Extreme Heat Wave Continues In San Diego Area, Wildfire Risks Remain High
The extreme late-summer heat wave that has brought triple-digit temperatures to parts of the San Diego area is expected to continue roasting the region through Labor Day.
The National Weather Service issued an excessive heat warning until 8 p.m. Monday for San Diego County deserts, mountains, valleys and coastal areas.
A red flag warning was in effect until 6 p.m. Sunday for county deserts, mountains and valleys. The alert signifies a likelihood of critical combustion hazards that can lead to "extreme fire behavior."
High temperatures along the coast Sunday were expected to be 88-93 degrees with overnight lows of 67-72, the weather service said. Inland valley highs will be 111-116 with overnight lows of 67-73. Mountain highs will be 103- 109 with overnight lows of 66-76. Desert highs will be 116-121 with overnight lows of 82-88.
Air moisture levels will drop to the 15-20% range Sunday with poor overnight recovery, according to meteorologists. Winds out of the east are expected to reach sustained speeds between 15-25 mph, with gusts potentially reaching 30-40 mph in the southern reaches of the county.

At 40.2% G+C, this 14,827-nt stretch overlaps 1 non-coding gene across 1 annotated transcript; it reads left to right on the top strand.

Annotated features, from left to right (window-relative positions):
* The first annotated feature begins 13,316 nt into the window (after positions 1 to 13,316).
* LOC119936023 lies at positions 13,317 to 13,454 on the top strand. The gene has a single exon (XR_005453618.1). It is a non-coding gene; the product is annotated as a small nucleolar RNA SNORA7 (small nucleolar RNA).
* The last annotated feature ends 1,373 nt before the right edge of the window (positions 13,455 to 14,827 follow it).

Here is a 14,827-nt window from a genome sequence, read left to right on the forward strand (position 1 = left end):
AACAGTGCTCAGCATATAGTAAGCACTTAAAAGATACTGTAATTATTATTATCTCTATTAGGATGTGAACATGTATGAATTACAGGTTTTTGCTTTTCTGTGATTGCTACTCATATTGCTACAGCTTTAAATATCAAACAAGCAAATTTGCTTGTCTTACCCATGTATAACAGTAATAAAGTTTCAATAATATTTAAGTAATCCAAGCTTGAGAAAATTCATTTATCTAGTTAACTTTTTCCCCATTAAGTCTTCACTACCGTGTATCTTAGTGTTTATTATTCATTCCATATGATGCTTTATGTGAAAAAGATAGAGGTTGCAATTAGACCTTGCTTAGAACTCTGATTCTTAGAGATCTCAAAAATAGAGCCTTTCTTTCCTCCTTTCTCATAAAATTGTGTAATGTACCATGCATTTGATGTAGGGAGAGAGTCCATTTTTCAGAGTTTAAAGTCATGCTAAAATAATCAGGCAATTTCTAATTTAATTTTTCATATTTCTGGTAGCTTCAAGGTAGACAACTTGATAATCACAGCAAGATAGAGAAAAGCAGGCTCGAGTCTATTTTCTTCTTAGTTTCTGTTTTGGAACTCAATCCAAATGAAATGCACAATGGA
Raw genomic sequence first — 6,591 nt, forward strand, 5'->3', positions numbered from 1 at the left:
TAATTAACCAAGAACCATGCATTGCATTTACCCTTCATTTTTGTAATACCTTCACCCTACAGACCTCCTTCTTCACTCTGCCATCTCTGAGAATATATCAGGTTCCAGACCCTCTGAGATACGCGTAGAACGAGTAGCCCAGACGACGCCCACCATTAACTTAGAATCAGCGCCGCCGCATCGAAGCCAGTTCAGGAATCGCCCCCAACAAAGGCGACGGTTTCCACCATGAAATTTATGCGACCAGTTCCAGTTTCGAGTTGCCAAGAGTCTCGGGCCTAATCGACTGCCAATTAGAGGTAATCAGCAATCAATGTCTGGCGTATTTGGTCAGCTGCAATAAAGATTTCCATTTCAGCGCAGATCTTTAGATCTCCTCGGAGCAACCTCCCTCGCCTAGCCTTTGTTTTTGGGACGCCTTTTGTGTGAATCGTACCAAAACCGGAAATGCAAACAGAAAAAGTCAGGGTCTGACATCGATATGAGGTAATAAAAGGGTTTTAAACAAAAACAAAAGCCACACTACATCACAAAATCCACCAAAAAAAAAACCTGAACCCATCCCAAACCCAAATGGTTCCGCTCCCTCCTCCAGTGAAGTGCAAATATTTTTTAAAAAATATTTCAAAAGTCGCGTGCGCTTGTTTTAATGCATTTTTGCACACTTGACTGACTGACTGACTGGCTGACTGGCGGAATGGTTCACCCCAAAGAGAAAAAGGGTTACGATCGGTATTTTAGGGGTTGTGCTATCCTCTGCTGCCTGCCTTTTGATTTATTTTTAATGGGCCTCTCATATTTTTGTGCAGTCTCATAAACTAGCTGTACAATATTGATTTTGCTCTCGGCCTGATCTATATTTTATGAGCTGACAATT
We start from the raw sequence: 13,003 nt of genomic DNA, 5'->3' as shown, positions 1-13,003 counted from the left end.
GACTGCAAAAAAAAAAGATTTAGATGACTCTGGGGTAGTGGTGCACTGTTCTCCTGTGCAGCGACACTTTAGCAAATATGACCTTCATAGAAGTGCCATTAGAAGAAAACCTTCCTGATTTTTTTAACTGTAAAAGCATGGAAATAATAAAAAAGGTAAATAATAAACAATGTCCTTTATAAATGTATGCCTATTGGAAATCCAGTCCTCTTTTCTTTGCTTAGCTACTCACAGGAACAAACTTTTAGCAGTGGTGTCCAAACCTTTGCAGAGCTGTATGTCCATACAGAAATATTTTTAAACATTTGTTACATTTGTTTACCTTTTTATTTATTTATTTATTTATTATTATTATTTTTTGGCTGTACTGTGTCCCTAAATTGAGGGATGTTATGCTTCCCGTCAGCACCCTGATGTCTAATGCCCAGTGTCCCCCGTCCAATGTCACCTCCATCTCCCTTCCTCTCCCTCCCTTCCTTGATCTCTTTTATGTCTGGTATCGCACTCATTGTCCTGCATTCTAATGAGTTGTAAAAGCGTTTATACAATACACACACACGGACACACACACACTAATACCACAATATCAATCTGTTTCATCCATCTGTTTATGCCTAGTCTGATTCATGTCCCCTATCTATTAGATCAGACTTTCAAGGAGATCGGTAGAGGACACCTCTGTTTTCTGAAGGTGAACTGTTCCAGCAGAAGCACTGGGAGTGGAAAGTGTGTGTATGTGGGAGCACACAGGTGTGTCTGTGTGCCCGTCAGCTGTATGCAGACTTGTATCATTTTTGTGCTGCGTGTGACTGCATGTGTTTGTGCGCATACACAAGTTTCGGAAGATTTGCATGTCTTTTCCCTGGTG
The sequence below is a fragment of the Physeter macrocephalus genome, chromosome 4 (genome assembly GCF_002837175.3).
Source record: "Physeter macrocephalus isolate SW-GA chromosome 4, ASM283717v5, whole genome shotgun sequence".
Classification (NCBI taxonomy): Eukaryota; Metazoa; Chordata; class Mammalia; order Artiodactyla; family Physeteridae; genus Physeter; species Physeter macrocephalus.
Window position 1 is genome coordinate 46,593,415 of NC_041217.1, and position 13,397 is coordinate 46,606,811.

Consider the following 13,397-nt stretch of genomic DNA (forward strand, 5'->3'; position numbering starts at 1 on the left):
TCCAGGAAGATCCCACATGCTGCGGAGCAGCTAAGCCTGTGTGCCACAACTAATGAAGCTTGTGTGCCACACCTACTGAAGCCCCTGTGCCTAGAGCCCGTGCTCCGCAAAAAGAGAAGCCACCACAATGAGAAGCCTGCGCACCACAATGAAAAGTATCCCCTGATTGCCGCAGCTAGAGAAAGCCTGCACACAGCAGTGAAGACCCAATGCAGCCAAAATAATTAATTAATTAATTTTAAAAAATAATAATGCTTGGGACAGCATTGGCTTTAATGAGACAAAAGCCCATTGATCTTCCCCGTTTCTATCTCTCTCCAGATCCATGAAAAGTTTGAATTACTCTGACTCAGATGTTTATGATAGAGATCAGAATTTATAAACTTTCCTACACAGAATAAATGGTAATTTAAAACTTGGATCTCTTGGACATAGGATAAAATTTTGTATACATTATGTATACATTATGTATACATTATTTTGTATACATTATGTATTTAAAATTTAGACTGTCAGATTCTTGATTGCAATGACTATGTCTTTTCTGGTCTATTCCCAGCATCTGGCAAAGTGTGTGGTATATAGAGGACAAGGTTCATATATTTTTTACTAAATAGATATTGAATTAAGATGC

To beat the heat, people should drink plenty of fluids, stay out of the sun during the hottest parts of the day and check on potentially at-risk relatives and neighbors, the NWS advised. Also, children, seniors and pets should be never be left unattended in a vehicle, with car interiors able to "reach lethal temperatures in a matter of minutes," according to the federal agency.
To help residents escape the swelter, the county is offering nine air- conditioned cooling centers in Alpine, Borrego Springs, Fallbrook, Lakeside, Potrero, Ramona, Santa Ysabel, Spring Valley and Valley Center.
Due to the coronavirus, mandatory mask-wearing and social-distancing protocols are enforced in the facilities. A full list of the locations, which will be will be open from noon to 5 p.m. daily throughout the Labor Day weekend, can be found here.